If it’s a 45-year-old senior executive moving from $200,000 to $300,000, that’s a difference of $2 million over the course of 20 working years, and that doesn’t take into account additional items like stock options, retirement benefits, and bonuses or non-financial benefits like status, contacts, influence and impact.
How you start out, then, is not the whole story. Once you're hired, job transition skills are equally important, and they’re sadly neglected. Many people have specialized training in their fields. Few have studied job transition skills. Even fewer have mastered them. Transition skills, however, go a long way toward determining how fast and high you rise, and mastery of those skills is open to anyone who makes them a priority.
Despite the enormous potential payoff, applicants, even applicants for senior positions, often pay scant attention to their resumes. Perhaps they think employers will deduce their many virtues through some HR divination. Perhaps they assume the rest of the field is weak. Perhaps they don’t want to commit the time it takes to create a resume that stands out. Perhaps they think that no one else is doing more. Regardless of the reason, they’re taking a leaky rowboat into heavy seas. That hardly gives them the best chance to get where they want to go.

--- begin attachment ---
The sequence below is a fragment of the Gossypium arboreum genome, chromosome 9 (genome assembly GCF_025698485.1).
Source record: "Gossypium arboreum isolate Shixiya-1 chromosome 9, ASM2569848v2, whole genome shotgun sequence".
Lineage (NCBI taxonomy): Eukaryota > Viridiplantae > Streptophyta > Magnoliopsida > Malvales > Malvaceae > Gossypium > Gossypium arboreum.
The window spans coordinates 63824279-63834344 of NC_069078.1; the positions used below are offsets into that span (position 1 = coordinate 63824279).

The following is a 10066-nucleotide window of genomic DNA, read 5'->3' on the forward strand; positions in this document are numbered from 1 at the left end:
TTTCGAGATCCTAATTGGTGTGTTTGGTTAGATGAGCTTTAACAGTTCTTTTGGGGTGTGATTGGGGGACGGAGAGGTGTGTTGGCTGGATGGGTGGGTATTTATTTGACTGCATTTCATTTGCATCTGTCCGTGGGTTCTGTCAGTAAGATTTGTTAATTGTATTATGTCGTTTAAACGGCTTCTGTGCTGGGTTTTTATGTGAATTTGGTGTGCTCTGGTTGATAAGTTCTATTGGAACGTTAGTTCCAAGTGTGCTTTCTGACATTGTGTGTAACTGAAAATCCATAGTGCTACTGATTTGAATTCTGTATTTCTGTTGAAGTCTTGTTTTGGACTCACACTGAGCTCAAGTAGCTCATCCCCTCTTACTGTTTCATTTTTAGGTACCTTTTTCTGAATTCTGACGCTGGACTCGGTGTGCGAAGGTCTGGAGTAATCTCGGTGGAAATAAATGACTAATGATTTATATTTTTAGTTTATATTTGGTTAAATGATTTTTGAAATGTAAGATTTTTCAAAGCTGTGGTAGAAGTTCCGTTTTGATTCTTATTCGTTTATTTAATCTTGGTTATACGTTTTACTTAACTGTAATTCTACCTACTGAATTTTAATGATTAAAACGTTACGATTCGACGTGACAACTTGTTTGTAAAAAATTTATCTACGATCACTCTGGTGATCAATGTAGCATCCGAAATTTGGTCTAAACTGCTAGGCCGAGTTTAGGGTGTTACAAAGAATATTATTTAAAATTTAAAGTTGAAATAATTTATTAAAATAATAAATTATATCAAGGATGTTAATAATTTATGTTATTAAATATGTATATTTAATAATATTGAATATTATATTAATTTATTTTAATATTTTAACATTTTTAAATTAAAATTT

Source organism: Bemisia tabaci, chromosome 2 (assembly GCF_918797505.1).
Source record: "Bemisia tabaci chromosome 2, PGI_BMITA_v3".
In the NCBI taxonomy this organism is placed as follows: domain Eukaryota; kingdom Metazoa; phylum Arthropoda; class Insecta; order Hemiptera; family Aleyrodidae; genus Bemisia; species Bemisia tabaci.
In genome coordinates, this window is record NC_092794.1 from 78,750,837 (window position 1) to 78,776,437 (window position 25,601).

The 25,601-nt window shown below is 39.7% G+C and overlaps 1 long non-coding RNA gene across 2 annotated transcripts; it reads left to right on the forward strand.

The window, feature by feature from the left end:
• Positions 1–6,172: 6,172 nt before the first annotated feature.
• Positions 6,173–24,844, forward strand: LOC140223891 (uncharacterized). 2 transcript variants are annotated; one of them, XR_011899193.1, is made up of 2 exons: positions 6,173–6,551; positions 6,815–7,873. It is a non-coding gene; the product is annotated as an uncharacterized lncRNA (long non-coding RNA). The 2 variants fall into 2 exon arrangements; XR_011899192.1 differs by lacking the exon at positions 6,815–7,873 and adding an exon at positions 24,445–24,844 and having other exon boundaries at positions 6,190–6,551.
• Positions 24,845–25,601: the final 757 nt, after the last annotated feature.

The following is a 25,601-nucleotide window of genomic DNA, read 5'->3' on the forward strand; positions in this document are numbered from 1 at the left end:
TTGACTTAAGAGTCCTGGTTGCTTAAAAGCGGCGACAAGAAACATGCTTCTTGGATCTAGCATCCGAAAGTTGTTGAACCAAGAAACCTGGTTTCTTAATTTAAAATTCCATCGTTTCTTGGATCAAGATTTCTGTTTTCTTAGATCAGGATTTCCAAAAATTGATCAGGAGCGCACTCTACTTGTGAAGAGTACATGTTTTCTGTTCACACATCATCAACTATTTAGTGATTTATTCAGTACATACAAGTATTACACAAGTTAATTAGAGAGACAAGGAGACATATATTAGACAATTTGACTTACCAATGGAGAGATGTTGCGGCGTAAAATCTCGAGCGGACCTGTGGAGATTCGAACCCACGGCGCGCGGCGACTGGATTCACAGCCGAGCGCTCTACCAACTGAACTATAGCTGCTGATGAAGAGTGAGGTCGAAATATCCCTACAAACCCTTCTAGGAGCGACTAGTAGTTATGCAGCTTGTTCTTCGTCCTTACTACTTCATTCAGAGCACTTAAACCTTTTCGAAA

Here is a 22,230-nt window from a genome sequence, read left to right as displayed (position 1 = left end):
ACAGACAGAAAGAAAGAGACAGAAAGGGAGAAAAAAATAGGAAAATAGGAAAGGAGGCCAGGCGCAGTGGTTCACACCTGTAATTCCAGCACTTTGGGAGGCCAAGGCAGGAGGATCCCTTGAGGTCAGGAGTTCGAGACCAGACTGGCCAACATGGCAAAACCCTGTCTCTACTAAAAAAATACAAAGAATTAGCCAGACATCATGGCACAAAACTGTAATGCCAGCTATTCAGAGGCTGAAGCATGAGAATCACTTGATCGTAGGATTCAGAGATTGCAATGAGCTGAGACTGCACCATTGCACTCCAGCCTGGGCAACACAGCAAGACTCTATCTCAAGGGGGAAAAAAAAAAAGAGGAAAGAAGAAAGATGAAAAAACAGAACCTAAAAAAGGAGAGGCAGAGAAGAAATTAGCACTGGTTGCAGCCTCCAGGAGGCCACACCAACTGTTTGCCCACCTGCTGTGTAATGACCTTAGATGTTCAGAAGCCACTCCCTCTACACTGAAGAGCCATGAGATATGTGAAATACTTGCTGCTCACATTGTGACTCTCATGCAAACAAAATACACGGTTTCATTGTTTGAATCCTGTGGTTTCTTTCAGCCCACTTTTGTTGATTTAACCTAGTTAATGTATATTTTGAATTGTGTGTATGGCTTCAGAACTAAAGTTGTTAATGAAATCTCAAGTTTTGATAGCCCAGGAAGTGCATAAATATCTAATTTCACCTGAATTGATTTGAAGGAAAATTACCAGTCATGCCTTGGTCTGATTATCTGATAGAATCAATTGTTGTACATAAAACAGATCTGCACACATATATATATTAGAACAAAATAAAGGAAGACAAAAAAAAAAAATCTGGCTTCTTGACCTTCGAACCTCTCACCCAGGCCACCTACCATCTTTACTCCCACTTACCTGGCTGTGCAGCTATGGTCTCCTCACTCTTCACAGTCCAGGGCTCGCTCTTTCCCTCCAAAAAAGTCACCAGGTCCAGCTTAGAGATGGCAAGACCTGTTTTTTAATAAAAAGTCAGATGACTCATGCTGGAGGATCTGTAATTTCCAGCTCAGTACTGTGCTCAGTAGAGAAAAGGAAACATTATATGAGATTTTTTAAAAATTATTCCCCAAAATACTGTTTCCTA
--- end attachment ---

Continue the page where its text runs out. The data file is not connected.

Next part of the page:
Some executives argue that their resumes don’t really matter. Their connections are enough to get them interviews. Even then, and even though we’re firm believers in the power of connections, employers want to see them, and a resume is not something that should be thrown together overnight.
And even if – with a gigantic “if” for this unlikely scenario – your resume never sees the light of day, it has a purpose. Crafting your resume helps you organize yourself. It gives you a picture of your abilities and achievements in a nutshell. A resume crystallizes things. It cuts to the chase. As a result, it helps you present yourself to greatest effect in any interview.
There you have it: a document of great value by any measure. It’s your personal million-dollar marketing campaign. It’s your biography in highlights. Ultimately, it’s your argument for why you should be hired, and that argument matters at any stage of your career.
Despite that, it’s neglected, especially by mid-career people for whom it can be meaningful. In part, that’s because you can just fire up a resume template in Word and fill in the blanks. Voila! You have a resume! While it’s easy enough to write it, it’s awfully hard to write it well. If you need help with it, get that help. It’s available.
If you think of it in terms of return on investment, nothing beats your resume as an investment vehicle. You invest your time and effort. Perhaps you invest in professional help. The costs are modest, but you can turn a two-cent piece of paper into a million-dollar payday. Nothing, not a stock or a bond, not even a lottery ticket, will beat that ROI.
Whatever you decide, do what it takes to unleash the million-dollar potential your resume contains. You owe it to yourself.